Hydrangea macrophylla (Scientific name)

General poisoning notes:

Hydrangea (Hydrangea macrophylla) is an outdoor ornamental that is grown in the warmer parts of Canada. This plant has poisoned humans after they ingested the flower buds. Sensitive individuals can develop dermatitis after exposure to hydrangea. Older case reports of poisoning of horses and cattle appear in the literature, but no recent reports are available (Apted 1973, Bruynzeel 1986, Fuller and McClintock 1986).

References:

  • Apted, J. H. 1973. Phytodermatitis from hydrangeas. Arch. Dermatol., 108: 427.
  • Bruynzeel, D. P. 1986. Allergic contact dermatitis to hydrangea. Contact Dermatitis, 14: 128.
  • Cooper, M. R., Johnson, A. W. 1984. Poisonous plants in Britain and their effects on animals and man. Her Majesty's Stationery Office, London, England. 305 pp.
  • Fuller, T. C., McClintock, E. 1986. Poisonous plants of California. Univ. California Press, Berkeley, Calif., USA. 432 pp.

Nomenclature:

Scientific Name:
Hydrangea macrophylla (Thunb.) Ser.
Vernacular name(s):
hydrangea
Scientific family name:
Saxifragaceae
Vernacular family name:
saxifrage

Go to ITIS*ca for more taxonomic information on: Hydrangea macrophylla

References:

  • Agriculture Quebec. 1975. Noms des maladies des plantes du Canada/ Names of plant diseases in Canada. , Quebec City, Que., Canada. 288 pp.
  • Alex, J. F., Cayouette, R., Mulligan, G. A. 1980. Common and botanical names of weeds in Canada/Noms populaire et scientifiques des plantes nuisibles du Canada. Revised. Agric. Can. Publ., Ottawa, Ont., Canada. 132 pp.
  • Bailey, L. H., Bailey, E. Z. 1976. Hortus third. Revised. MacMillan, New York, N.Y., USA. 1290 pp.
  • Scoggan, H. J. 1978, 1979. The flora of Canada. Nat. Mus. Nat. Sci. (Ottawa) Publ. Bot. 7(1)-7(4). 1711 pp.
  • Van Wijk, H. L. 1911. A dictionary of plant names. Martinus Nijhoff, The Hague, The Netherlands. 1444 pp.
  • Victorin, M. 1964. Flore Laurentienne. 2nd ed. Univ. Montreal, Montreal, Que., Canada. 952 pp.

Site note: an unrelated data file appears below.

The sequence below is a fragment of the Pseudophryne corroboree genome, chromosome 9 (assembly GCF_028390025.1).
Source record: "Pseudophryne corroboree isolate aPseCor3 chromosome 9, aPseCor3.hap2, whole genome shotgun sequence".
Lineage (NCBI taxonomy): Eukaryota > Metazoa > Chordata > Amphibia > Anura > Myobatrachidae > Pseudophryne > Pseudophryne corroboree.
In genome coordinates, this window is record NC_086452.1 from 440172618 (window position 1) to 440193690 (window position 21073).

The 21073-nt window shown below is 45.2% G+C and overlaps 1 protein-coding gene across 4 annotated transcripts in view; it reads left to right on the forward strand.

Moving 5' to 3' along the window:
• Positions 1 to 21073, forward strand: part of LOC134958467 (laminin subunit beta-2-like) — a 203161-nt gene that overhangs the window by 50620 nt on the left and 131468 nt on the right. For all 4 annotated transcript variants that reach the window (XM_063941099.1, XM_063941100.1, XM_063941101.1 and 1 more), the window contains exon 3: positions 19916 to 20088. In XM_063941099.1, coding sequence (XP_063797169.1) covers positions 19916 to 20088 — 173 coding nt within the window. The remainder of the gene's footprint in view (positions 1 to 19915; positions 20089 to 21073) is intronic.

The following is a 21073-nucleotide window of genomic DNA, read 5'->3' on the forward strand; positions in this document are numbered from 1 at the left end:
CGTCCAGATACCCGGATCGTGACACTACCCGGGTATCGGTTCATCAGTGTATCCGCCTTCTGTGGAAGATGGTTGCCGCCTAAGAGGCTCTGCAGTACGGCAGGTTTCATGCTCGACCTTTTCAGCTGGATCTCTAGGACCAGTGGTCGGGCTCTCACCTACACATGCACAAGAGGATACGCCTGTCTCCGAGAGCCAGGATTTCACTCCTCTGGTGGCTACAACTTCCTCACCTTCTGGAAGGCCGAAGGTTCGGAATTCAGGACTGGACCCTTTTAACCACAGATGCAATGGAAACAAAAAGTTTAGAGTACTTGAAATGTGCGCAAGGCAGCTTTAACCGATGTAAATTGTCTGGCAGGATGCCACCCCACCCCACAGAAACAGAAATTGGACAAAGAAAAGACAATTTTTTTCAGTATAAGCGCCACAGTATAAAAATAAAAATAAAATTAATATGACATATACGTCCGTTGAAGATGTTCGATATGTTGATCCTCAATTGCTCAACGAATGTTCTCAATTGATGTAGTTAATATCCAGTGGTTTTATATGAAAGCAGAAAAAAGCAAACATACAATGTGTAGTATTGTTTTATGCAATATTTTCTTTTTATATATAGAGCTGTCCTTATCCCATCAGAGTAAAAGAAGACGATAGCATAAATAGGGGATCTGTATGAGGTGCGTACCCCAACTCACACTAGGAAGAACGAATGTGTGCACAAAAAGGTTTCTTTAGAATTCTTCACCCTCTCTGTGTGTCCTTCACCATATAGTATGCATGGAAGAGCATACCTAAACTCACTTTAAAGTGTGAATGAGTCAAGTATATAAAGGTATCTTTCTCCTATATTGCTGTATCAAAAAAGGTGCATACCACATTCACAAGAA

Geographic Information

Plant or plant parts used in or around the home.

References:

  • Bailey, L. H., Bailey, E. Z. 1976. Hortus third. Revised. MacMillan, New York, N.Y., USA. 1290 pp.
  • Boivin, B. 1966, 1967. Énumération des plantes du Canada. Provencheria 6. Nat. Can. (Que.) 93: 253-274; 371-437; 583-646; 989-1063. 94: 131-157; 471-528; 625-655.

Image or illustration

Images: Hydrangea macrophylla - Google Search

Toxic parts:

  • Flower buds
  • Leaves

References:

  • Der Marderosian, A. H., Giller, F. B., Roia, F. C. 1976. Phytochemical and toxicological screening of household ornamental plants potentially toxic to humans. 1. J. Toxicol. Environ. Health, 1: 939-953.

Notes on Toxic plant chemicals:

Hydragin, a cyanogenetic glycoside, is presumed to be responsible for toxicity because it can release hydrocyanic acid upon hydrolysis. Der Marderosian and Roia (1976) administered 3 g of plant extract intraperitoneally, in 10 mL of liquid suspension per 100 g of body weight. All rats died when given extracts from hydrangea flowers and leaves. No mice died when orally fed 100 mg of flower material per 35 g body weight.

Toxic plant chemicals:

  • Hydragin

References:

  • Der Marderosian, A. H., Giller, F. B., Roia, F. C. 1976. Phytochemical and toxicological screening of household ornamental plants potentially toxic to humans. 1. J. Toxicol. Environ. Health, 1: 939-953.
  • Lampe, K. F., McCann, M. A. 1985. AMA Handbook of poisonous and injurious plants. American Medical Assoc. Chicago, Ill.,USA. 432 pp.

Animals/Human Poisoning:

Note: When an animal is listed without additional information, the literature (as of 1993) contained no detailed explanation.

Cattle

General symptoms of poisoning:

References:

  • Cooper, M. R., Johnson, A. W. 1984. Poisonous plants in Britain and their effects on animals and man. Her Majesty's Stationery Office, London, England. 305 pp.

Horses

General symptoms of poisoning:

Notes on poisoning:

A horse that ingested hydrangea experienced contraction of the abdominal muscles, diarrhea, and stiffness of limbs (Cooper and Johnson 1984).

References:

  • Cooper, M. R., Johnson, A. W. 1984. Poisonous plants in Britain and their effects on animals and man. Her Majesty's Stationery Office, London, England. 305 pp.

Humans

General symptoms of poisoning:

Notes on poisoning:

Ingesting hydrangea flower buds has resulted in poisoning (Fuller and McClintock 1986).

References:

  • Apted, J. H. 1973. Phytodermatitis from hydrangeas. Arch. Dermatol., 108: 427.
  • Fuller, T. C., McClintock, E. 1986. Poisonous plants of California. Univ. California Press, Berkeley, Calif., USA. 432 pp.

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